Wild Rovers (1971) - full review!
Co-produced, directed AND written by Blake Edwards (!), this above average (if somewhat long and slow in spots) buddy Western starring William Holden and Ryan O'Neal also features a terrific supporting cast that includes Karl Malden, Tom Skerritt, Joe Don Baker, James Olson, and Moses Gunn (among others). Ross Bodine (Holden) and Frank Post (O'Neal) are cowboys that work at the R Bar R ranch where another cowpuncher is killed in a freak accident by a jarhead, a horse gone wild. The ranch's owner Walter Buckman (Malden) asks Bodine to take care of the dead man, transport him into to town for burial, and Post goes along as well. Though they make an unlikely pair, together they discuss how quickly one's life can be over, how their type never saves their wages to have anything more and thus never realize their dreams of having a place of their own. Encouraged by his new 'partner' half his age, Bodine agrees that the two could rob the town's bank and make their way to Mexico where they could then have their own spread, and retire to bask in the sun. Olson plays Joe Billings, the banker (Lynn Carlin, his wife).
Most of the rest of the story is the outlaws' journey, during which they're pursued by the law, some of the way, and Buckman’s two sons, eager 'crazy' John (Skerritt) and the older somewhat wiser but more reluctant Paul (Baker). Leora Dana plays Mrs. Nell Buckman, who pampered the boys more than their father would have liked. Gunn plays an ex-army buddy of Bodine's; the two bank robbers stop at his place along the way (to trade Post's puppy for a mule). Victor French plays the town's Sheriff Bill Jackson, Rachel Roberts plays Maybell, the madam of the town's cathouse, and Sam Gilman plays an old sheepman whose conflict with cattleman Buckman ends both their lives. Some other recognizable faces (e.g. from Westerns), including William Lucking and Lee DeBroux who play gamblers, are sprinkled throughout other scenes.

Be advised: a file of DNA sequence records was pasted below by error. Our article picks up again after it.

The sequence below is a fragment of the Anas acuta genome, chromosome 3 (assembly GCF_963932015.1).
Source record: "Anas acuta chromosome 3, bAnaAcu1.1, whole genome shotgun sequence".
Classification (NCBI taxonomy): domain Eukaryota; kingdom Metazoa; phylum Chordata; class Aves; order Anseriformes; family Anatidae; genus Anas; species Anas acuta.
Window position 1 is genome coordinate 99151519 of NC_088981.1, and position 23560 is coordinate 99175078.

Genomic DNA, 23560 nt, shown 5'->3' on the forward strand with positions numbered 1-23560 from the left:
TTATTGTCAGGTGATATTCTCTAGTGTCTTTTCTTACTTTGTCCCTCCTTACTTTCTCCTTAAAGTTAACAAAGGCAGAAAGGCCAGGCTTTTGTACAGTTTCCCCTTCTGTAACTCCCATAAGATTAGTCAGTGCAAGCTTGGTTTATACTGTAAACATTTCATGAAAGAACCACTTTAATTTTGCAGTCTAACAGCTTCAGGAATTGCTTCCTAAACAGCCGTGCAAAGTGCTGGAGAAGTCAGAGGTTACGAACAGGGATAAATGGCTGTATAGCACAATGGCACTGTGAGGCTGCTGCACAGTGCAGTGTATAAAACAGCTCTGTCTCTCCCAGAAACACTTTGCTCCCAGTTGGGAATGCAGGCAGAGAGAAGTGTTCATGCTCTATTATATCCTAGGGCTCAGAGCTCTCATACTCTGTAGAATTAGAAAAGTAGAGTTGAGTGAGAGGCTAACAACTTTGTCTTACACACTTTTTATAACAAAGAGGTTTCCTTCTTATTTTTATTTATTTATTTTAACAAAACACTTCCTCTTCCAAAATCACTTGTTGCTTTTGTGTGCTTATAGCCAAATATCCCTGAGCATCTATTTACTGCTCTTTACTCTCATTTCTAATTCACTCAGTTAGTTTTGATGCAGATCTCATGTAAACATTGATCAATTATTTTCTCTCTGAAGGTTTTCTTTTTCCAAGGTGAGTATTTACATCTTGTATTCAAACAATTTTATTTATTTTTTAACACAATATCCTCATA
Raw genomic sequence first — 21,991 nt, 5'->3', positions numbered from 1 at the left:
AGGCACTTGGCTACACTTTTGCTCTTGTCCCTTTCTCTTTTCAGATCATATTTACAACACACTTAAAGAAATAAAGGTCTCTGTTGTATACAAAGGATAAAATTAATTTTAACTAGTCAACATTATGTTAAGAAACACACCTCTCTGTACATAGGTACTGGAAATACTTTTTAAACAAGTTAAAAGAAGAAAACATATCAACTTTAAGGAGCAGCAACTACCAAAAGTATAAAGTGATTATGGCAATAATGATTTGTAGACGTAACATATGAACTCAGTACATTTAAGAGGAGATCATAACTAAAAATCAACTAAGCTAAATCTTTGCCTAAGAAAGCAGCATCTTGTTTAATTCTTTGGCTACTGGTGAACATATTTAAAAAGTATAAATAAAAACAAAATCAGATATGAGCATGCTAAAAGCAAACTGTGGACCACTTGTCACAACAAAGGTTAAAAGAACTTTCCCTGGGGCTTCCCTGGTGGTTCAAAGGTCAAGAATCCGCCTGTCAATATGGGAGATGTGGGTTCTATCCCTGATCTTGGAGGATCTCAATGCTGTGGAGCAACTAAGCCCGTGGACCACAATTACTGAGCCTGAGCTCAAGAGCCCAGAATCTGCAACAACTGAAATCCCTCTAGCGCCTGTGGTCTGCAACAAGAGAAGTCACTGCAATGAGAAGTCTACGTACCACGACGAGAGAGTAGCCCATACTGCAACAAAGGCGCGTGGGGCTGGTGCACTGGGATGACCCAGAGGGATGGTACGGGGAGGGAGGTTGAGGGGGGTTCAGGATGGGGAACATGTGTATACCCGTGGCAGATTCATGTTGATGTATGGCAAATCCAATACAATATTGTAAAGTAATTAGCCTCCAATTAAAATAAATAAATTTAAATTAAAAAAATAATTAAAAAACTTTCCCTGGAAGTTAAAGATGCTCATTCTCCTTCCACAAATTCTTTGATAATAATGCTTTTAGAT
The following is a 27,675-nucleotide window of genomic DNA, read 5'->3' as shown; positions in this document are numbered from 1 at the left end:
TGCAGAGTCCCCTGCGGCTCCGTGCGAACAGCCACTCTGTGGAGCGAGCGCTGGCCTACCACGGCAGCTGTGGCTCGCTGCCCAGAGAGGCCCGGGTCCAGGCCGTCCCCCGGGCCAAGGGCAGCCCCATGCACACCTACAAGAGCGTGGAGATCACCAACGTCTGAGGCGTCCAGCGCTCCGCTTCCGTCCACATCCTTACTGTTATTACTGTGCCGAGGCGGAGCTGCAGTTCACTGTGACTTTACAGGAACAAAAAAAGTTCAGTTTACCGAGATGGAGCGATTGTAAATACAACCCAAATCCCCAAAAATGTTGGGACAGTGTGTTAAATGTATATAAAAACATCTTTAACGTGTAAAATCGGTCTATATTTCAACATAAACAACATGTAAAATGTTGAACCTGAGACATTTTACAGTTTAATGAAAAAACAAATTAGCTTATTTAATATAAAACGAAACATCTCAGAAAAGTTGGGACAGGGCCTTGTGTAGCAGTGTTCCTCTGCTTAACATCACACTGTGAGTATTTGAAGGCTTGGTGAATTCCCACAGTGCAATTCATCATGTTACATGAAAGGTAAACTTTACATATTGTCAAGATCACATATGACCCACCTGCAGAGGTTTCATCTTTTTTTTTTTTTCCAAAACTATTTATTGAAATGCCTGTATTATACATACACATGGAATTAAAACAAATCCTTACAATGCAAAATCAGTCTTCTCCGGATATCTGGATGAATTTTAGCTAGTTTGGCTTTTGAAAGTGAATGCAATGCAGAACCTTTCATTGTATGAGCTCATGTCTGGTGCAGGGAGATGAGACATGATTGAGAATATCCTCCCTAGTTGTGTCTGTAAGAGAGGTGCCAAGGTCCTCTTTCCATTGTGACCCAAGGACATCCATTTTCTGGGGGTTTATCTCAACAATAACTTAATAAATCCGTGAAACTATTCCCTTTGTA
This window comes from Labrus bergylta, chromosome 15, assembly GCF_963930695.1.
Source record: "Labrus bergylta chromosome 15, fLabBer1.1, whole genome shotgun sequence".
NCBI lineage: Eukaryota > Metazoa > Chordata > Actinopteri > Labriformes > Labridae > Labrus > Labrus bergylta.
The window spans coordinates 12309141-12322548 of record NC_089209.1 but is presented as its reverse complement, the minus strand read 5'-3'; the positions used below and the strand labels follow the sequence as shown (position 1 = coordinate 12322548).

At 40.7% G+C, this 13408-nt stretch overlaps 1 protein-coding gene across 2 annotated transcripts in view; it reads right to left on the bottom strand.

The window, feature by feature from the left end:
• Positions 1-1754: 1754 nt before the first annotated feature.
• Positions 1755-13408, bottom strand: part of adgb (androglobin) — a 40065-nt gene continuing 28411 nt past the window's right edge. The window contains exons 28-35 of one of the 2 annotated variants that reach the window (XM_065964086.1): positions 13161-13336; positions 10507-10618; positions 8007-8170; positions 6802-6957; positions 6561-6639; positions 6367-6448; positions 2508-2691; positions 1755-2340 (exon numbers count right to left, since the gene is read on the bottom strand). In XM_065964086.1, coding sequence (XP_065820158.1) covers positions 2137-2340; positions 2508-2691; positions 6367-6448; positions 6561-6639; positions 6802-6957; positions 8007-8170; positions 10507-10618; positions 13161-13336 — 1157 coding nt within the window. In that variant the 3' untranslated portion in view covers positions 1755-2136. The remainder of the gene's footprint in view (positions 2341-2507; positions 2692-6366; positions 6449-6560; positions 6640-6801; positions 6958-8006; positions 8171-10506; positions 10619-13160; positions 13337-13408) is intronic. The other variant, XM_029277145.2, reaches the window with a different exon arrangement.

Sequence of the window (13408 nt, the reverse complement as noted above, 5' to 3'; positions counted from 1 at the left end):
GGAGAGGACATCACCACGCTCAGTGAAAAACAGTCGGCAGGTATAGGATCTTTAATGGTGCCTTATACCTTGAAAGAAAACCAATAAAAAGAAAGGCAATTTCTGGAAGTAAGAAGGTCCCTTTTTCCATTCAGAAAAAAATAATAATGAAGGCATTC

Edwards incorporated several artistic touches to highlight various sequences in the film which includes so many (too many?) different Western movie elements (and some new ones, like a cougar attack): breathtaking scenery and landscape shots, livestock scenes with both cattle and sheep, beautiful blue, and then clouded, skies with lightning before a rainstorm, the catching and breaking of a wild horse, a fatal (and near fatal) poker game which leads to Bodine having to crudely remove a bullet from Post by campfire light with a knife that's been sterilized in the same alcohol the patient must drink to bear it (and the later cauterization of the bullet hole wound by a steel rod heated in a fire), and a final chase & showdown which includes regret.
Michael Cimino may have borrowed from this film when he wrote and directed his similar story Thunderbolt and Lightfoot (1974) starring Clint Eastwood in the Holden role and Jeff Bridges in the O'Neal one.